The origins of sento can be traced back to the Buddhist temples of India, from where migrants subsequently took it as they made their way north and east to China, and finally over to the Japanese archipelago during the Nara Period (710-794).
Due to its religious origins, baths in Japan were initially restricted to temples. These baths were typically steam ones and, while they were at first only used by priests, the Kamakura Period (1185-1333) saw a loosening of the rules and sick people were allowed to access the facilities. Before long, wealthy merchants and members of the upper class began to add baths to their residences, and sento became a more regular aspect of life.
Sento went through a complete makeover during the Meiji Era (1868-1912), introducing significant design elements that started to resemble what we see in the country today. The traditional narrow entrance to the bathing area was replaced by a wider sliding door, the height of the ceiling was raised and, in many cases, doubled, and bathtubs were dug into the floor so they could be entered more easily.
By this time, most sento used hot water instead of steam, allowing windows to be added so that the bathing area received more light.
Many of these nascent models of sento failed to survive the 1923 Great Kanto Earthquake or the widespread firebombing of Tokyo during World War II. Their destruction, however, helped accelerate the transition of bath houses from the more vulnerable wooden models to their tiled counterparts.
The lack of bath houses in the wake of World War II led to an increase in the incidence of communal bathing, and out of the ashes rose temporary baths that were constructed with materials that were readily available. Few people had access to their own private baths because countless homes were damaged or destroyed, resulting in an increase in customers who wanted to meet their bathing needs — and the bittersweet heyday for the sento.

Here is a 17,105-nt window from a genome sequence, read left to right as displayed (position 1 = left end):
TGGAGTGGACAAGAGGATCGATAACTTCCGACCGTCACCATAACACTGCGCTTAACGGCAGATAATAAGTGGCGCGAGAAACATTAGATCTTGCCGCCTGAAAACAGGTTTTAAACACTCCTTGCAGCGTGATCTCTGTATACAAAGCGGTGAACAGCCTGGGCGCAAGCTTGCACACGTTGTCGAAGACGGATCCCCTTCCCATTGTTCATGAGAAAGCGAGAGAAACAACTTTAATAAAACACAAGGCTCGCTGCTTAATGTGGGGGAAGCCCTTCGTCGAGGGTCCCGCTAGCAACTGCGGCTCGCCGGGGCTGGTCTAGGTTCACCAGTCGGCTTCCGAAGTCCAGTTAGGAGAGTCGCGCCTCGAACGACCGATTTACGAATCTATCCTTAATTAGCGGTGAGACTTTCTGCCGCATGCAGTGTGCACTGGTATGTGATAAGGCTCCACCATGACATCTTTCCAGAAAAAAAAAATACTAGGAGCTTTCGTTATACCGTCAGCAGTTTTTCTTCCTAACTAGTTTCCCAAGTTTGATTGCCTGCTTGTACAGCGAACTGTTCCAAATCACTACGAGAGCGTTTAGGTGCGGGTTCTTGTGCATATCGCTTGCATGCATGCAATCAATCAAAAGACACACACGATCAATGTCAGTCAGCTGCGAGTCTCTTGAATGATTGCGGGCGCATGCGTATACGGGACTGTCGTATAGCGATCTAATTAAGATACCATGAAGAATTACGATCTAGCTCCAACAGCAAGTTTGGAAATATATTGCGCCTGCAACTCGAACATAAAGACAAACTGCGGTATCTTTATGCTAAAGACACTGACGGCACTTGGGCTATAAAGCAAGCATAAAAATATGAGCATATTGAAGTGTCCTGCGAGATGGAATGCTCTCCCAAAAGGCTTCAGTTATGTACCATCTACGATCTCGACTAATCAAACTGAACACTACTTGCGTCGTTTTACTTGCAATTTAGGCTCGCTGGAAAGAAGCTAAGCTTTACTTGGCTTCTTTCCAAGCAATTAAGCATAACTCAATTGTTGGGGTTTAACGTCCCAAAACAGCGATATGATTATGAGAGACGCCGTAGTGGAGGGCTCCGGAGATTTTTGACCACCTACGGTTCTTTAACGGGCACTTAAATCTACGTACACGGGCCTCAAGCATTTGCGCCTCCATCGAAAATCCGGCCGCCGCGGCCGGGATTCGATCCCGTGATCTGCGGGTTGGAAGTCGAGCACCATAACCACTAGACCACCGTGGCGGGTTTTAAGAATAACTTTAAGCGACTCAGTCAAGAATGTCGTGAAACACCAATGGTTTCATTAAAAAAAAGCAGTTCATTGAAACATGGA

The name means “Water of Five Fragrances.” It is a place to sample the Japanese sento (public bath) experience. They’re used to foreigners here.
When you arrive, you’ll see the bicycles parked outside and the name written in kanji: 五香湯. Buy tickets to enter from the machine at the doorway. It’s all in Japanese. The button at the top left marked Y430 is for adults. The button directly next to it is for children below junior high school age and it’s marked Y150. Give you ticket to the people at the counter and go into the appropriate changing room.
Once inside the bathing area, you’ll see a variety of tubs surrounding by individual washing areas. After washing yourself and soaking in the tubs, head up the stairs and sample the giant two-stage sauna: the main room is hot, and the inner room is like stepping into a kiln! One way to last a little longer is to jump in the cold bath (right outside the door) first. Next to this is a large soaking tub.
Well, that’s what the men’s side is like. They wouldn’t let me into the women’s side, so I’m just guessing that things are the same on their side.
After bathing, you can relax in the small snack bar in the lobby. They serve draft beer, which is always good after a bath, and a variety of snacks and light meals.
This sento is also run by the owner’s of the hostel/guesthouse Gajyun and is free to all guests.
They take guests to tour the sento “Ginsuiyu” by owner’s car at 9:00PM on Tuesdays, Thursdays, Saturdays and Sundays.
If you want to join it, please let them know in advance.